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Johnson v. United Airlines

January 24, 2003

LUANN JOHNSON, SURVIVING SPOUSE AND COURT-APPOINTED ADM'R OF THE ESTATE OF WILLIAM E. JOHNSON, DECEASED, ET AL.,
v.
UNITED AIRLINES ET AL. (RAYTHEON AIRCRAFT COMPANY, APPELLANT; CITY OF QUINCY, APPELLEE).



The opinion of the court was delivered by: Chief Justice McMORROW

Docket No. 91894-Agenda 14-March 2002.

Over the objection of Raytheon Aircraft Company (Raytheon), the circuit court of St. Clair County ruled that a settlement agreement entered into by the administrators of the estates of Johnson, Carlson, Fries, Berger, Beville, DeSalle, Hefflebower and Reed (plaintiffs herein) and the City of Quincy (Quincy) was made in good faith within the meaning of the Joint Tortfeasor Contribution Act (Contribution Act). 740 ILCS 100/0.01 et seq. (West 1996). That determination was affirmed by the appellate court. No. 5-98-0719 (unpublished order under Supreme Court Rule 23). Raytheon now appeals the finding of good faith before this court, arguing that the circuit court abused its discretion when it refused to allow discovery or to conduct an evidentiary hearing regarding Quincy's relative culpability before deciding that the settlement and release were made in good faith. Raytheon also asks this court to decide whether a non-settling tortfeasor who challenges the good faith of a settlement has the burden of proving the absence of good faith by a preponderance of the evidence or by the higher "clear and convincing" standard.

For reasons that follow, we affirm the appellate court judgment upholding the circuit court's finding of good faith.

BACKGROUND

On November 19, 1996, United Express Flight 5925, carrying 10 passengers and a crew of two, attempted to land on runway 13 at Baldwin Field, a towerless municipal airport owned and operated by the City of Quincy in Adams County, Illinois. Runway 13 runs northwest and southeast. As United Express Flight 5925 was attempting to land, a small privately owned aircraft, Beechcraft A-90 King Air, Registration No. N1127D, piloted by Neil Reinwald and Laura Brooks Winkleman, attempted to take off at Baldwin Field on runway 4, which runs northeast and southwest. The two aircrafts collided at the intersection of the two runways, killing everyone aboard both aircrafts.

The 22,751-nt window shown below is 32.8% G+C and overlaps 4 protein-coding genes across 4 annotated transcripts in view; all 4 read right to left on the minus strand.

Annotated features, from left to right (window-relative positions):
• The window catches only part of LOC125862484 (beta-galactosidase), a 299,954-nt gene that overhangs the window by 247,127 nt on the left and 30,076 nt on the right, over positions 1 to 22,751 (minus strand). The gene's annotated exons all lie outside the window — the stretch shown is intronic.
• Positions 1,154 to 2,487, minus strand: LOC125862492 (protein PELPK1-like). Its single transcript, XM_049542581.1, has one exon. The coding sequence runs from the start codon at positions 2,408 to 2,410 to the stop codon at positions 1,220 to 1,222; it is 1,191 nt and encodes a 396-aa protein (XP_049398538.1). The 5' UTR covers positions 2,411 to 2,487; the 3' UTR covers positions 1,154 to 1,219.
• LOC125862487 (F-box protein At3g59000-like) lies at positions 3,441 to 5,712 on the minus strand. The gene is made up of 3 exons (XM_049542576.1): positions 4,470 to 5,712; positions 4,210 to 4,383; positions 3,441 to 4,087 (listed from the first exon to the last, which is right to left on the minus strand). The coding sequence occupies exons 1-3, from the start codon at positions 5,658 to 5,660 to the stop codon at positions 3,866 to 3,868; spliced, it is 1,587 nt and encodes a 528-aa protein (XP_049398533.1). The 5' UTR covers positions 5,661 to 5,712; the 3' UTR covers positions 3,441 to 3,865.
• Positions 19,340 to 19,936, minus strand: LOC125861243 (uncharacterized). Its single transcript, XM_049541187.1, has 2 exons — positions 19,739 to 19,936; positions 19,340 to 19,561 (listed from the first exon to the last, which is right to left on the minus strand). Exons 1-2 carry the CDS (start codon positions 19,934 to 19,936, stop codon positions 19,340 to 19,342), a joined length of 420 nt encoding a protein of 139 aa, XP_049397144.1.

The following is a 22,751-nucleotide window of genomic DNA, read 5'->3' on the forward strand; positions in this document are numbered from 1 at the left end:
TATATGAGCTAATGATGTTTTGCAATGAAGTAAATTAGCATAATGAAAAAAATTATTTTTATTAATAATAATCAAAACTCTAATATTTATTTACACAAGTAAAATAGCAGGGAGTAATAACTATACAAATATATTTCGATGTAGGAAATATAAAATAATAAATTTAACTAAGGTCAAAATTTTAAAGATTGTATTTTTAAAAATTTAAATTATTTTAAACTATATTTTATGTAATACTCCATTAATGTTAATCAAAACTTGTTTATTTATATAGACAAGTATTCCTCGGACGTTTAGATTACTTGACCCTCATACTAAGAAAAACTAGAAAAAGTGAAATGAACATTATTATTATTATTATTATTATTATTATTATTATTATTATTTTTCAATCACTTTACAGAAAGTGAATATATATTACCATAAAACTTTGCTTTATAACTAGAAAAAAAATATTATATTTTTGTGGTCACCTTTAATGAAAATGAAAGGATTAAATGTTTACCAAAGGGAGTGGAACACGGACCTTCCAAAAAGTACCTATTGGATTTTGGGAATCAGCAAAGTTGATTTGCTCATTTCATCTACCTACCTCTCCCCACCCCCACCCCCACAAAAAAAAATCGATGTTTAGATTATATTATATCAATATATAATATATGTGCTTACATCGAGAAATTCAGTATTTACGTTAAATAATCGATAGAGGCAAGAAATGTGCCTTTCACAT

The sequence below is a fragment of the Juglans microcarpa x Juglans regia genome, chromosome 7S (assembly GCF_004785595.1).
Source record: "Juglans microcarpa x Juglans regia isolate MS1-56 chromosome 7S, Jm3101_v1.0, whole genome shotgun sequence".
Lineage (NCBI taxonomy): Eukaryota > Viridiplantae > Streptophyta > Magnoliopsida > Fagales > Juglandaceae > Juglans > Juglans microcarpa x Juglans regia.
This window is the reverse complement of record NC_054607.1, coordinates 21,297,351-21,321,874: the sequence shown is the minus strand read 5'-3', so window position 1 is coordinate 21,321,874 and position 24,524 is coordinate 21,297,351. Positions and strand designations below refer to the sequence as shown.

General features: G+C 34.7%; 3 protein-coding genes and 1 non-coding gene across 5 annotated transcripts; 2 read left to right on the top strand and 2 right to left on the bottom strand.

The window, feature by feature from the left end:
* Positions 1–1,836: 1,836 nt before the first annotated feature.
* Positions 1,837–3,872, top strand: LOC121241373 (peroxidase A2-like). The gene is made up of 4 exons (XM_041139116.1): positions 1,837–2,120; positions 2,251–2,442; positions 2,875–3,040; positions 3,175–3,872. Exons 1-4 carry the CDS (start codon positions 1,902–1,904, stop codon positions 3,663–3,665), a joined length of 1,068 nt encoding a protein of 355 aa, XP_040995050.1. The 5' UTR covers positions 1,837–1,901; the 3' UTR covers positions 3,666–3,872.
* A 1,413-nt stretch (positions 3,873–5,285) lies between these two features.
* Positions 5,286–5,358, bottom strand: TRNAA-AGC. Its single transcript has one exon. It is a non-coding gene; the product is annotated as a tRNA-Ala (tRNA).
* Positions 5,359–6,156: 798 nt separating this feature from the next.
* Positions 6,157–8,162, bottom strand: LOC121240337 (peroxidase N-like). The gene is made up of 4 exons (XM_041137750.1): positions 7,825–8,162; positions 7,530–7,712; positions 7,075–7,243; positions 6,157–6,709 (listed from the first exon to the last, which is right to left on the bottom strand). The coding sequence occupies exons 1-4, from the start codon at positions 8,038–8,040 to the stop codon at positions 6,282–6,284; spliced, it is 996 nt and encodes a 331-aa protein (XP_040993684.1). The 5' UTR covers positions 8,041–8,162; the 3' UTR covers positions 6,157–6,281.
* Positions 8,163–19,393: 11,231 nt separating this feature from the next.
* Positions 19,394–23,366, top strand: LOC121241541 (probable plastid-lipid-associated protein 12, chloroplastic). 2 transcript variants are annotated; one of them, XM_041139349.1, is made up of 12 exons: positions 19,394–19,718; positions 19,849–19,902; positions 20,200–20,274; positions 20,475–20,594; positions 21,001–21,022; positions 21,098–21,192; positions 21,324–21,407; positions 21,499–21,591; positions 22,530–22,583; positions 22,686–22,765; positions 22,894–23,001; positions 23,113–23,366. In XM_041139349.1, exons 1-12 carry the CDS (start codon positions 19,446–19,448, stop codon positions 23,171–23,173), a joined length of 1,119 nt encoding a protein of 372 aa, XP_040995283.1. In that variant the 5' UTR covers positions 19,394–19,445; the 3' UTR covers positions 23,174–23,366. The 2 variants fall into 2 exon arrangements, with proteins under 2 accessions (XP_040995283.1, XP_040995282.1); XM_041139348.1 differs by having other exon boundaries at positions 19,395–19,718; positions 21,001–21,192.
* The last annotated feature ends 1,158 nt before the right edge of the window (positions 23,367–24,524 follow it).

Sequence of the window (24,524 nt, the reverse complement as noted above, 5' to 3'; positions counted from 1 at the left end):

Representatives *fn1 of eight of the passengers aboard the United Express aircraft filed wrongful death and survival suits in St. Clair County, naming as defendants: United Airlines, Inc., and Great Lakes Aviation, Ltd., alleged to have operated United Express Flight 5925 as a joint enterprise; Katherine Gathje and Darin McCombs, the pilot and co-pilot of the United Express plane; Neil Reinwald and Laura Brooks Winkleman, the pilot and alleged co-pilot of the King Air aircraft; Robert Clarkson and Harvey Imber, co-owners of the King Air private aircraft; and Raytheon Aircraft Company, successor to Beech Aircraft Corporation, the manufacturer of the United Express aircraft. None of the plaintiffs filed suit against the City of Quincy.

Raytheon filed third-party contribution claims against Quincy, alleging that Quincy was subject to liability in tort for the wrongful deaths of plaintiffs' deceaseds. The gravamen of the third-party complaints was that Quincy negligently failed to discharge its duty to business invitees to use ordinary care to provide reasonably safe ingress and egress from the airport. More specifically, Raytheon alleged that United Express Flight 5925 attempted to land at Baldwin Field using a straight-in approach, which violated standard traffic pattern procedure for towerless airports, that Quincy had been informed by the National Transportation Safety Board that commercial aircraft were landing at Baldwin Field using a straight-in approach, and that Quincy negligently failed to give appropriate or effective notice to all commercial airlines that they were required to conform their landings with standard traffic pattern procedures. Raytheon also moved to transfer venue in all of the cases to Adams County on grounds of forum non conveniens.